I’m a millennial.
And along with the rest of the world – when I’m not monopolising avocado yields or just whingeing somewhere – I hate the term. More than that, though, I hate what comes along with it.
The always having to be ‘on’, always worrying about what’s next, always judging yourself against others because you’ve been conditioned that way. Yada yada. A recent BBC article on ‘millennial burnout’ explains that ‘it’s all about being hyper-healthy, hyper-clued-up, hyper-fashionable – and it’s exhausting.’
It sure as hell is exhausting and more than that it’s boring.
But an intriguing thought struck me recently:
Could all this ‘millennial anxiety’ be positively fuelling our creative careers?
The always ‘on’ mentality?
It means thinking about and documenting words and ideas whenever inspiration strikes. Working on the go and never being limited by the surrounding set-up. Texting on the night bus? How about tactics on the night bus?
The dependence on technology?
It means writing for any platform or format. Twitter? Yep. Web? Yep. App? Yep. When the machines enslave us all, maybe I’ll curry favour through delightful binary.
We’re all obsessed with ourselves, so naturally that extends to our jobs. Being a millennial means I know my work is the only significant work going in the land. Everything I do is of crucial import and no one else could possibly get me.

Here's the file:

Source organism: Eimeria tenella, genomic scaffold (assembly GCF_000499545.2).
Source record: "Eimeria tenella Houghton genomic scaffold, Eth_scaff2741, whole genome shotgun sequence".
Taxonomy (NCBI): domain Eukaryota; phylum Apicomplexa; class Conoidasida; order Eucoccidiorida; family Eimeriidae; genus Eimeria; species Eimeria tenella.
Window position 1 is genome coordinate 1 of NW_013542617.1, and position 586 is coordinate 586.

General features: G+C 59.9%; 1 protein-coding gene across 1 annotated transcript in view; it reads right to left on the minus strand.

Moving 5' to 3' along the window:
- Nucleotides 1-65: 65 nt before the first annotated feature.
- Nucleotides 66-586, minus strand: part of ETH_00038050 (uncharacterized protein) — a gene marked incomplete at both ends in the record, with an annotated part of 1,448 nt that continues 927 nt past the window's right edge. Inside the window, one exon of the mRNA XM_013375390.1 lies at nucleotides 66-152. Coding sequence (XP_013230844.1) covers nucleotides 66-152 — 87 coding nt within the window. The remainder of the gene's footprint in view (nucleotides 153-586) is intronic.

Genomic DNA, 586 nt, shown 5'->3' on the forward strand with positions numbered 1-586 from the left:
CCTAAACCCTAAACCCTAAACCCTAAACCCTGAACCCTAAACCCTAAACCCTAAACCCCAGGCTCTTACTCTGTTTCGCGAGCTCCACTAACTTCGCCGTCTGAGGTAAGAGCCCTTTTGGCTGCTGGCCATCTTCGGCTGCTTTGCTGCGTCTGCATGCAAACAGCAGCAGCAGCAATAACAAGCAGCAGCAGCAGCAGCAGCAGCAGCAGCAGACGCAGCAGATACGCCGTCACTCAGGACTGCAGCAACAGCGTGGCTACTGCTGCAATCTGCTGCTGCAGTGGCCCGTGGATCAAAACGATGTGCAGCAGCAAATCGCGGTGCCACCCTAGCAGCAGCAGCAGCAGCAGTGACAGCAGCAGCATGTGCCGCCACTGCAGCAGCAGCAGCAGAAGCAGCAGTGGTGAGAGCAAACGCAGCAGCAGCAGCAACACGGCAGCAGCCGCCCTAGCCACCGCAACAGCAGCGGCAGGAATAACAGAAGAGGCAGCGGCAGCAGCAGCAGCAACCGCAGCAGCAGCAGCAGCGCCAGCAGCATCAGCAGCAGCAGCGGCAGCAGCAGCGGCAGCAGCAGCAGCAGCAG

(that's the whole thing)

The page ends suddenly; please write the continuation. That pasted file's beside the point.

The self-doubt or ‘imposter syndrome’?
It helps us to stay modest and powers us to work harder in the creative industries. I’m constantly expecting my boss to stand up and bellow ‘get out, fiend’ in his best Ian McKellen voice.
It adds pressure that forces us to hit deadlines and fuels us to produce the best work we possibly can. It also leads to crippling mental and physical health issues but let’s just sweep that under the rug.
The comparison with others?
It keeps us competitive, researching what others are doing and always topping up the inspiration. It also means we’re constantly coveting other people’s wondrously emerald grass.
So what do we reckon then? Could being an anxious millennial make us better creatives?
Maybe I’m asking the wrong question. Maybe the real question is: how do you be a millennial and a creative…while being content?
[Adapted from an original guest post for Bank of Creativity]